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It’s nearly a consensus among pond experts.
When they are asked to evaluate a backyard pond with algae problems, more often than not they track the root of the problem back to fish in the pond. Fish may not be the primary cause in every case of pond algae, but their influence on the pond is always something to consider.
Now keep in mind, what I’m talking about here in general is the smaller backyard pond. Any small pond is like the proverbial fish bowl. They only hold so much water, and they’ll safely hold only so many fish.
In the simplest terms, fish eat, they digest what they can, and then they produce waste. And like any waste material, their donation makes good “fertilizer” for plants. It’s really part of the natural balance of things when you look at it. Good, desirable plants, live off waste material of fish and as they do, they clean the pond, and balance nutrient levels out too. This keeps ammonia levels, among other things, in a reasonable range which is a great aid to the fish.
There’s only one problem with all of this. Algae is a plant too. And it loves fish waste, decayed food, or organic matter of any kind that’s breaking down into an algae edible form.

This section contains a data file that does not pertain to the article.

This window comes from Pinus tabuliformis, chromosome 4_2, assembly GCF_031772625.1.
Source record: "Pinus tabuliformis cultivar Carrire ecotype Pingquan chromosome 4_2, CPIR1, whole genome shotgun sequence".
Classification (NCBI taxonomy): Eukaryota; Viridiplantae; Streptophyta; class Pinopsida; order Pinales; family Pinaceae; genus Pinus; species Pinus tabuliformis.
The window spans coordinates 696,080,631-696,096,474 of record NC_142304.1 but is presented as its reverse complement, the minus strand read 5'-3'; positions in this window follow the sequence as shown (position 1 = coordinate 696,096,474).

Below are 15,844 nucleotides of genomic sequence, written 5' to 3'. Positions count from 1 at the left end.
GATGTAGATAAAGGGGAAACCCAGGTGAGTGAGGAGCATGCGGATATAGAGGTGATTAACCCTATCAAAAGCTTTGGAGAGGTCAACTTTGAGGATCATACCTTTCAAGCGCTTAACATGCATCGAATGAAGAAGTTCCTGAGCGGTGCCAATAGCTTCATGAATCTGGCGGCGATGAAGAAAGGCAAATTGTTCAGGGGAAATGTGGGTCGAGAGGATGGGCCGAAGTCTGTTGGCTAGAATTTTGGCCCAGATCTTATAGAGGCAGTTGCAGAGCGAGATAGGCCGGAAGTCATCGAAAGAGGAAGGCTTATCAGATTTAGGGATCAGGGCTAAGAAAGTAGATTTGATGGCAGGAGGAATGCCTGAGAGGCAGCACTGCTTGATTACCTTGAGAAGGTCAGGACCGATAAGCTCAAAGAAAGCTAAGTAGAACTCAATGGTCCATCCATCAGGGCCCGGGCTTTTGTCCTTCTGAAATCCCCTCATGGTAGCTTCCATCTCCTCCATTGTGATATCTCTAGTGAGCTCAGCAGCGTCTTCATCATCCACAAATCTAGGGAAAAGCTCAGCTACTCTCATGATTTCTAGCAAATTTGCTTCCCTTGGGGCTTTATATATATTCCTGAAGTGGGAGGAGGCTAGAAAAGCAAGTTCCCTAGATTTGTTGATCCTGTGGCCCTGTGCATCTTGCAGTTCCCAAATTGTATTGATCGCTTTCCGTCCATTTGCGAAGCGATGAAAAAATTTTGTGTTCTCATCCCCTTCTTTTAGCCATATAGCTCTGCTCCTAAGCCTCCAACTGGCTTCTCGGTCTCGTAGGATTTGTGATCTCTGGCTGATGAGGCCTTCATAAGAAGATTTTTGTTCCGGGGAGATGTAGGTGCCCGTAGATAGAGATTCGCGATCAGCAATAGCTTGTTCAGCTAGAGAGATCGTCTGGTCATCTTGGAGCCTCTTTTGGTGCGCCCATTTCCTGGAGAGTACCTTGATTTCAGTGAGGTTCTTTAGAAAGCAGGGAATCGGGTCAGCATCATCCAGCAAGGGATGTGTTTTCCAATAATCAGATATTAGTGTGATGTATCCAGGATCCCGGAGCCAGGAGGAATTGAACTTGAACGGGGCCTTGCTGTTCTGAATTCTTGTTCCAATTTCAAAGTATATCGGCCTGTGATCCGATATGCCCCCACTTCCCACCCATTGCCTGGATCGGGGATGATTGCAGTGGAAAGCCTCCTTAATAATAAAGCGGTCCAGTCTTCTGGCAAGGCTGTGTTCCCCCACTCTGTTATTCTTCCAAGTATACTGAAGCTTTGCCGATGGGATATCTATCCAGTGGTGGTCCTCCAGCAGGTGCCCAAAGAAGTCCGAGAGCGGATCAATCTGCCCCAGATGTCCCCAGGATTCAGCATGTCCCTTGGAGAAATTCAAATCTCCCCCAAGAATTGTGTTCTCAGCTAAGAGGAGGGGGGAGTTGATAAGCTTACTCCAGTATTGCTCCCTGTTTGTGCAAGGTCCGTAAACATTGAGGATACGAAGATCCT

It may seem strange to think of algae as a pond balancer, but that’s exactly what it is. It is working to clean up some imbalance (most often nutrient based) in the water. For all of it’s good deeds, this doesn’t mean we have to like it any more than we do, but it might help keep the whole battle with algae in perspective.
Getting back to the fish though.
If you have too many fish in a pond for it’s overall size, then often no matter what you do, it will be hard to keep algae totally at bay. You end up fighting a losing battle because it’s very likely that your filtration system might be overwhelmed, and other desired plants, while helpful, may just not be able to do enough.
So here’s a rule of thumb when it comes to fish in a small pond. Be sure to allocate 10 gallons of water for every inch of fish (and this includes all fish except Koi). For Koi you’ll want to allocate about 25 gallons of water for each inch of fish.
This means that if you have a 1500 gallon pond, this can support up to about 60 inches of Koi. Anything over this amount, and they could be adding significantly to an existing algae problem.
Be sure to try to stay under this ratio to ensure a healthy fish population for your pond size. By doing this, adding desired plants, supplementing with beneficial bacteria, and making sure your filtration systems are operating well, you’ll likely stay ahead of most algae problems before they develop.
One final note on fish. Be sure to not feed them too much food. If you find that a good amount of food is going uneaten and sinking to the bottom, slow down in amount or frequency. One rule of thumb is feed them no more than they can consume in about five minutes time, once per day. This will minimize uneaten food from building up and decaying at the bottom of the pond
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